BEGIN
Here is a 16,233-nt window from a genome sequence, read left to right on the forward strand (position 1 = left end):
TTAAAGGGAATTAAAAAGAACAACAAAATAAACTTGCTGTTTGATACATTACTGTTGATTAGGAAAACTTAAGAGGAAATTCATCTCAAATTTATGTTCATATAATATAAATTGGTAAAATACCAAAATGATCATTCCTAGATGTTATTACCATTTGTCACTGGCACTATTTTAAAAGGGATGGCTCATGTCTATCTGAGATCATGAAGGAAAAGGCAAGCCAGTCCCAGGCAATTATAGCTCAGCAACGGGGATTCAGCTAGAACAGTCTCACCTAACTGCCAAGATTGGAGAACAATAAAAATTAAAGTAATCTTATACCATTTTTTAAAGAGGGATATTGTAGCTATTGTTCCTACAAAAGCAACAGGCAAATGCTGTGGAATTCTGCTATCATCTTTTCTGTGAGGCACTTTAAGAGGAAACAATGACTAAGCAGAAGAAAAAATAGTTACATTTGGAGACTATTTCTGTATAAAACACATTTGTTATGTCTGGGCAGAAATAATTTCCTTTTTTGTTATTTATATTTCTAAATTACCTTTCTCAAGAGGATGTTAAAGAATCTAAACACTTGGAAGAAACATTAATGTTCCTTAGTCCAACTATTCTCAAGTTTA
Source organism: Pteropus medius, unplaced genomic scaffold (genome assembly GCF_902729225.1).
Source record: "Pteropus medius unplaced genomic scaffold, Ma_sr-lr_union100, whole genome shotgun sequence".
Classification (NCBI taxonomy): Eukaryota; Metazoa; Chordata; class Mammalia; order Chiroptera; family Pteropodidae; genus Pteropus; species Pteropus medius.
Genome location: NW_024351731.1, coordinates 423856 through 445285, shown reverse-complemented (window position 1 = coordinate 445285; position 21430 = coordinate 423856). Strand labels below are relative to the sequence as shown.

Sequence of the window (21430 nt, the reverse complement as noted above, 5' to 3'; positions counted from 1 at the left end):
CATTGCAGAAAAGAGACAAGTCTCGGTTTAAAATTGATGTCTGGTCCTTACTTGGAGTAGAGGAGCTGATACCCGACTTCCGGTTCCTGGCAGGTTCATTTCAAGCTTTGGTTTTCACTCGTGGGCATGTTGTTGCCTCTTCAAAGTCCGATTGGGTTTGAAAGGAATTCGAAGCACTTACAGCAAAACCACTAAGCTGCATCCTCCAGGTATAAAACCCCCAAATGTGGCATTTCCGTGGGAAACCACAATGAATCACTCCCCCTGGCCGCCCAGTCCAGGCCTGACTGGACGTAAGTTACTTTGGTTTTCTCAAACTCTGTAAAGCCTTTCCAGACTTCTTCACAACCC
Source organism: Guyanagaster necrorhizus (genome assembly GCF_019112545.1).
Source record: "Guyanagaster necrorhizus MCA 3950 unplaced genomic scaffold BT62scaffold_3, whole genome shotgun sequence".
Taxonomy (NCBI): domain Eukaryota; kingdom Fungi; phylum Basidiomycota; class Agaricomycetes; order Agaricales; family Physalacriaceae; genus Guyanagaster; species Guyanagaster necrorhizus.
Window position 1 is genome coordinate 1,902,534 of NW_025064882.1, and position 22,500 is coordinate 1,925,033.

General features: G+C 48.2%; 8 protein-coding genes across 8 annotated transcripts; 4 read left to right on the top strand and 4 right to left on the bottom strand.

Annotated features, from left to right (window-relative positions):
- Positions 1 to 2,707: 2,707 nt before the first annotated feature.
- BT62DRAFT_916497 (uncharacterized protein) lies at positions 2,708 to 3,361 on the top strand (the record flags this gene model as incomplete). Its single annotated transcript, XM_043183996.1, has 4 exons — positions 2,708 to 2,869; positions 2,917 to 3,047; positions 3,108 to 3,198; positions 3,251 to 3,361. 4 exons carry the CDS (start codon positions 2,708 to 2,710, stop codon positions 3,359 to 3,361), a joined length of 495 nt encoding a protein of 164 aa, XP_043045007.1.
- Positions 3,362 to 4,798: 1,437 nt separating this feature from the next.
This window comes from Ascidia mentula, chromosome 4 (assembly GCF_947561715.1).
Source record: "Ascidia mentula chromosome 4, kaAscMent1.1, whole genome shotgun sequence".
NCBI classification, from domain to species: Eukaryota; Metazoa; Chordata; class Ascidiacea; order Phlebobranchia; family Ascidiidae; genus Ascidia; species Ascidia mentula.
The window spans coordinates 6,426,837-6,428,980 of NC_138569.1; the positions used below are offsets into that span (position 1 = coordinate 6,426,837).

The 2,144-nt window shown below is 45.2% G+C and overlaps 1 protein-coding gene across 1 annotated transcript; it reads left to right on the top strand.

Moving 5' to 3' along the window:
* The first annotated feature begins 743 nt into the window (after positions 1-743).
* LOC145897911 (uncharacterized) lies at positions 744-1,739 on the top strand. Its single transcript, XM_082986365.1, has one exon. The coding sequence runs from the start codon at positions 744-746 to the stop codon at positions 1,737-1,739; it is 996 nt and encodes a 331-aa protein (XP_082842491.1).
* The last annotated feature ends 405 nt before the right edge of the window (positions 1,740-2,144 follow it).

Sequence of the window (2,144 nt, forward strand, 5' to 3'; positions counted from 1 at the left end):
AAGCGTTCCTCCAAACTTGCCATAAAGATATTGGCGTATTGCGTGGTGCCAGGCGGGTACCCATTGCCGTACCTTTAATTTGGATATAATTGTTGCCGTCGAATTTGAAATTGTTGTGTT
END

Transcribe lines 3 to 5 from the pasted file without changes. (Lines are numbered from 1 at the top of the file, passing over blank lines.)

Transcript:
Source organism: Pteropus medius, unplaced genomic scaffold (genome assembly GCF_902729225.1).
Source record: "Pteropus medius unplaced genomic scaffold, Ma_sr-lr_union100, whole genome shotgun sequence".
Classification (NCBI taxonomy): Eukaryota; Metazoa; Chordata; class Mammalia; order Chiroptera; family Pteropodidae; genus Pteropus; species Pteropus medius.